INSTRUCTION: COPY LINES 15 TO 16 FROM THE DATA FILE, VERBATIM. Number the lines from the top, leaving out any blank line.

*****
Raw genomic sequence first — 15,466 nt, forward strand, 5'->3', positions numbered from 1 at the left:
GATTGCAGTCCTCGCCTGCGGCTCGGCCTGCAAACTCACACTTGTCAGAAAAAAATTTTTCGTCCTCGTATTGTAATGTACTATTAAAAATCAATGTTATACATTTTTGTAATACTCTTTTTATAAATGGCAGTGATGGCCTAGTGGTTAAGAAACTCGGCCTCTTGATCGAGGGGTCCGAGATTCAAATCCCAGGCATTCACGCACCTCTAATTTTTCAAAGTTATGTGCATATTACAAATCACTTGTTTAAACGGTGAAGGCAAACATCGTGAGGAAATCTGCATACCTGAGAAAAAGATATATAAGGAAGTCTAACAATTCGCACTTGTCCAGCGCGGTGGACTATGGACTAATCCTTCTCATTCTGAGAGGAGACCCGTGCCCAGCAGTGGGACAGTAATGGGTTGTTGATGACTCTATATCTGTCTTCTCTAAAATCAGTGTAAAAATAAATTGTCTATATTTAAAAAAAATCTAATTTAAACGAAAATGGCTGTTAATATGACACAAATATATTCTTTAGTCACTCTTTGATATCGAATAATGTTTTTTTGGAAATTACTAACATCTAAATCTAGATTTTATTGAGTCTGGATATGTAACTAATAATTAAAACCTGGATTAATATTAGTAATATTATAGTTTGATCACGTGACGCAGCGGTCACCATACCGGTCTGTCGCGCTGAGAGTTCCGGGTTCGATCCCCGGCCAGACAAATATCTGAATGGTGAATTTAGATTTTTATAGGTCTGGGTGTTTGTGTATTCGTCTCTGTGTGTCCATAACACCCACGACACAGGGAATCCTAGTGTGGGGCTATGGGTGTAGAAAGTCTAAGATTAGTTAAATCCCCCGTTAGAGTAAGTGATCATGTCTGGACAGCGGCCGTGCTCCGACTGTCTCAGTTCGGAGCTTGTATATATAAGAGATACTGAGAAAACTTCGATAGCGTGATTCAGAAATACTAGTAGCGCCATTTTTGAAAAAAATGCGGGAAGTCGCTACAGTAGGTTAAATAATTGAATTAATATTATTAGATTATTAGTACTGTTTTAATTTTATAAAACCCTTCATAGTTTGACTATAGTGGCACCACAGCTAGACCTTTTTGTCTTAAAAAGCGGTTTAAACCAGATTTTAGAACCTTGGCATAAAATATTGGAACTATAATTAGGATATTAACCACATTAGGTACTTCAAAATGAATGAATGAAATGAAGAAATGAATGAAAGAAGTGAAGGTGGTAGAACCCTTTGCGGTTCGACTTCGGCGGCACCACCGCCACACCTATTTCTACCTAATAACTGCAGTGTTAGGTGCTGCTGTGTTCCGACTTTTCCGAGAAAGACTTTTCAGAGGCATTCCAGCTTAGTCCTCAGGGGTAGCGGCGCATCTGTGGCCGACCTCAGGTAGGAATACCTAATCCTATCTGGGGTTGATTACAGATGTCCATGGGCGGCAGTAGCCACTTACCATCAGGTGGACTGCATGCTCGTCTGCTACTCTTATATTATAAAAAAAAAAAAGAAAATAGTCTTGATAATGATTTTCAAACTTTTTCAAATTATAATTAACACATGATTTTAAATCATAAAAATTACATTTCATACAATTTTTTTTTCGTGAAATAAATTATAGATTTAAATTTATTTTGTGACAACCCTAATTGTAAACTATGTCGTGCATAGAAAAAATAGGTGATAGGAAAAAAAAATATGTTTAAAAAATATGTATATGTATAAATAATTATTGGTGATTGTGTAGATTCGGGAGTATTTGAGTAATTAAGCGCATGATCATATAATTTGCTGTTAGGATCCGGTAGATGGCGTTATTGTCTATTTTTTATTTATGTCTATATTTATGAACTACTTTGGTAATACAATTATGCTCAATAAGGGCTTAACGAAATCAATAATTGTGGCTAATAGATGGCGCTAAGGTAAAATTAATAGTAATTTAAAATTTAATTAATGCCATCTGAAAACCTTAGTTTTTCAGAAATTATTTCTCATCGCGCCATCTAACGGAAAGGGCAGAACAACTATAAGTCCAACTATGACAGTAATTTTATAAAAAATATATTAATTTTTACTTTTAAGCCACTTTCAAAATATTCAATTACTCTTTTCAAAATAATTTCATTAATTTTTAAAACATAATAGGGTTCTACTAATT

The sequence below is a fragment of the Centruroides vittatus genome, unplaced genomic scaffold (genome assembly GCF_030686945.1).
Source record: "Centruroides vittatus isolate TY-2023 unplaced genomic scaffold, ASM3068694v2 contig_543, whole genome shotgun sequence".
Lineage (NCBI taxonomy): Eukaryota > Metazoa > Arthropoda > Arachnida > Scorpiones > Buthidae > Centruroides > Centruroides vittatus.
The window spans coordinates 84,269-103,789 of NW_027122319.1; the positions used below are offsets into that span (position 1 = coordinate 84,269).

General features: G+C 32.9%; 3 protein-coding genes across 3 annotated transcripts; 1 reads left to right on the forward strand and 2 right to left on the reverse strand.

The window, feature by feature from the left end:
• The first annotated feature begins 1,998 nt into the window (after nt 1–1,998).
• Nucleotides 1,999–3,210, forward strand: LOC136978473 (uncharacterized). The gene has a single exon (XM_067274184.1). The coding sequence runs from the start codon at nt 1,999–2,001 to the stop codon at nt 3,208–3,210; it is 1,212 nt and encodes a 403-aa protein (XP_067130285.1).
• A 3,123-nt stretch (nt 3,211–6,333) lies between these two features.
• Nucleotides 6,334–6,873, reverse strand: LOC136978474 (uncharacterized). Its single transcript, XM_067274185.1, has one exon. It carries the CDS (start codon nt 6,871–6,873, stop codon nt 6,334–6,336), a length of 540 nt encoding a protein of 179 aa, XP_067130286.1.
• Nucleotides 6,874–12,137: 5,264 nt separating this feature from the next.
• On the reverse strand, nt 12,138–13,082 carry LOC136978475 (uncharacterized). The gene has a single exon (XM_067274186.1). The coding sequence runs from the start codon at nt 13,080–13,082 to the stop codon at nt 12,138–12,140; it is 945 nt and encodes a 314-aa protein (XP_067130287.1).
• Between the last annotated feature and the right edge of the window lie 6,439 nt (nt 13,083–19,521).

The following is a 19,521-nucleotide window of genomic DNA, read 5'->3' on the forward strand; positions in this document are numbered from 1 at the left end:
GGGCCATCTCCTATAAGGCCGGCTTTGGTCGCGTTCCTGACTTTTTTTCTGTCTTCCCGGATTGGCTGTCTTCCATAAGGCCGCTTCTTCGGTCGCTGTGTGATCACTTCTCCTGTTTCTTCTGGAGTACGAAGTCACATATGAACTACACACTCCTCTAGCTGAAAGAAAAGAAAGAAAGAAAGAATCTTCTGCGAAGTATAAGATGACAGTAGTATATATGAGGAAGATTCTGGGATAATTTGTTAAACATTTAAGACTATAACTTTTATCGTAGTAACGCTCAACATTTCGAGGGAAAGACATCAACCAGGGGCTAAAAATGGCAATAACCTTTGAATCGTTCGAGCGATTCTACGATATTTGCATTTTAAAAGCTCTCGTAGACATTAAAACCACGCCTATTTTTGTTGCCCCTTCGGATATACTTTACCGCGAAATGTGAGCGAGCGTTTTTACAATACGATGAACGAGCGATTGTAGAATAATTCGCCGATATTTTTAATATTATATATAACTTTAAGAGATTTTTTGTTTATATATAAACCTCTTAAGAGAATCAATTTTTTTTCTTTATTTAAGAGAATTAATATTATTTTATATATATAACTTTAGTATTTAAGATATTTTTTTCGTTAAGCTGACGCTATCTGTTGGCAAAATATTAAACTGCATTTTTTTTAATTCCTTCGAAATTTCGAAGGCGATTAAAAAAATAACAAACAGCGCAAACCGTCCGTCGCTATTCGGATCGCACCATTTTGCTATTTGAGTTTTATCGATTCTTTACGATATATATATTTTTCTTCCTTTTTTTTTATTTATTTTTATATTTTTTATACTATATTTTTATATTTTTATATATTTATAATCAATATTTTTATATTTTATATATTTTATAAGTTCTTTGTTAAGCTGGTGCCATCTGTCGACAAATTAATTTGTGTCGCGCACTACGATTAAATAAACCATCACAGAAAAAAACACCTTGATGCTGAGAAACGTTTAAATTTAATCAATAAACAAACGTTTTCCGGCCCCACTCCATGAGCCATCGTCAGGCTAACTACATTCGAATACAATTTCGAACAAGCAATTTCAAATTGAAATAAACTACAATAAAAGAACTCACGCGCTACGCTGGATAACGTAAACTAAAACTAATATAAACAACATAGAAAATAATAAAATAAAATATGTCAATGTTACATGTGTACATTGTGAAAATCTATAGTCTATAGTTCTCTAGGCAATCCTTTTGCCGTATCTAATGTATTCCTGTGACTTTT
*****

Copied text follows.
• Between the last annotated feature and the right edge of the window lie 6,439 nt (nt 13,083–19,521).

The following is a 19,521-nucleotide window of genomic DNA, read 5'->3' on the forward strand; positions in this document are numbered from 1 at the left end: